The right Ed Plan to guide your future


A San Diego City College student walks into the counseling center, located in A-110, on Sept. 24. The counseling center offers to help students achieve their educational needs to help them prepare for graduation and transferring to a four-year university. Photo credit: Celia Jimenez

Destiny Ortiz

The semester has just begun at San Diego City College and classes are well underway. The counseling office and several programs on campus are flooding with students trying to figure out what classes to take and what are the next steps to transfer, graduate or both. It is crucial for students to have an education plan.

An education plan is a “road map” for students to decide the next step for student success. It is for the specific needs of students. This is where students would find out if they are on the right track.

Richard Rios, a Liberal Arts major at City College, felt the stress of figuring out what to do next in his life.

“I didn’t know if I was going to graduate,” Rios said.

Rios expressed his anxiety about not knowing if he was taking the right classes that would lead him to San Diego State to fulfill his dream of becoming a teacher. Rios received an abbreviated education plan to go along with his plans to graduate in the next year.

EOPS Counselor Salem Berhanu explained the difference between an abbreviated plan and a comprehensive one. In most cases, comprehensive education plans are used because this plan will be used for the entire time students will be at City, continuing on when they transfer, graduate or whatever their plans may be. Abbreviated plans are used for two semesters. Berhanu couldn’t stress how important it was for students to create an education plan.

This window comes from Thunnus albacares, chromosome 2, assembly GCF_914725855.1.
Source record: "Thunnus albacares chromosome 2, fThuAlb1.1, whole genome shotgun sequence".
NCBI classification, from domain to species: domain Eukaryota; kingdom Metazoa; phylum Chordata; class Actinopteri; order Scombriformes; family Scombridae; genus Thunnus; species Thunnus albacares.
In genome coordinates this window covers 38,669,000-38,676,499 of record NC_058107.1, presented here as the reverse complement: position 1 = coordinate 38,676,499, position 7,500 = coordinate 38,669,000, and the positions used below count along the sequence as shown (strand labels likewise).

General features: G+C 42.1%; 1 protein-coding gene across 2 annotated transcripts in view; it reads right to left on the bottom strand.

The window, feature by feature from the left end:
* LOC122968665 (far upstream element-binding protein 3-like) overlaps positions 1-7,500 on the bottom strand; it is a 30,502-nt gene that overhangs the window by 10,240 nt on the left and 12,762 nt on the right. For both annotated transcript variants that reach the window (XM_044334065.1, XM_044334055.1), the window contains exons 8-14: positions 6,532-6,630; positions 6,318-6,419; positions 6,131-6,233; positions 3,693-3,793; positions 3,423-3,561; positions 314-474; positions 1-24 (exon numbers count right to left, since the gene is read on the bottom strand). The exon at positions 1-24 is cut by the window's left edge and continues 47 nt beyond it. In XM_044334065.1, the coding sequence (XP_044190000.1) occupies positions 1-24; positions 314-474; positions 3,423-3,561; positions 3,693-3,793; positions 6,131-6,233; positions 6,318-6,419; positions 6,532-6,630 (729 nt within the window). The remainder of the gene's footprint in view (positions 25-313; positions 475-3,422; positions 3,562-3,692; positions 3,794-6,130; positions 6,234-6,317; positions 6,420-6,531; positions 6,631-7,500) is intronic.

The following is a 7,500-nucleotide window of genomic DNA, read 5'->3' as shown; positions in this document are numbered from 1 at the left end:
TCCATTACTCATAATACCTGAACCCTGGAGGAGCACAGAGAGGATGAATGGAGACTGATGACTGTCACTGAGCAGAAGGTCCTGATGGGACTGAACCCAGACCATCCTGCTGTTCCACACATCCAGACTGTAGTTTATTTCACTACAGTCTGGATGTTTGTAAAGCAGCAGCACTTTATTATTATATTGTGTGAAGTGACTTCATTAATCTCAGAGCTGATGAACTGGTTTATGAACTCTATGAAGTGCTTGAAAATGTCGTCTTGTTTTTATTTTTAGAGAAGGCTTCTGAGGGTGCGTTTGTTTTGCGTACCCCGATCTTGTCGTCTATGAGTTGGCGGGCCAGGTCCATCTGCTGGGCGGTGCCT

“There’s no excuse for any student not to have one,” Berhanu said.

Berhanu explained there were several different places to create an education plan such as the general counseling center.

“It’s like going to see your friend in L.A.” Berhanu said. “How do you think you’re going to get there? By driving around for awhile and hope to find the place? No. You get your GPS and make sure your friend gives you the right address.”

Berhanu said that is how students should view education plans. It is for the students’ benefit to make sure they reach their goals in a timely manner. No one should be taking classes they don’t need.

MESA Director Rafael Alvarez shared the same sentiments as Berhanu. He was adamant about students having an education plan. Alvarez, with the help of his students, created an in-depth education plan for students to customize to their own plans.

Students need to be more aware of things such as their future and if they are taking the right steps toward it. Education plans aren’t an obligation but a necessity to students’ life plans.

“Students need to know we’re a learning culture. They need to know what that means,” Alvarez said.

Alvarez wants students to know it’s the student’s responsibility to know what they need to do to make their goals possible and it is the responsibility for student resources to guide them.

If you have any questions on how to obtain an education plan, you can call the Counseling office at (619) 388-3540.

If you would like to check out the education plan from the MESA program, you can visit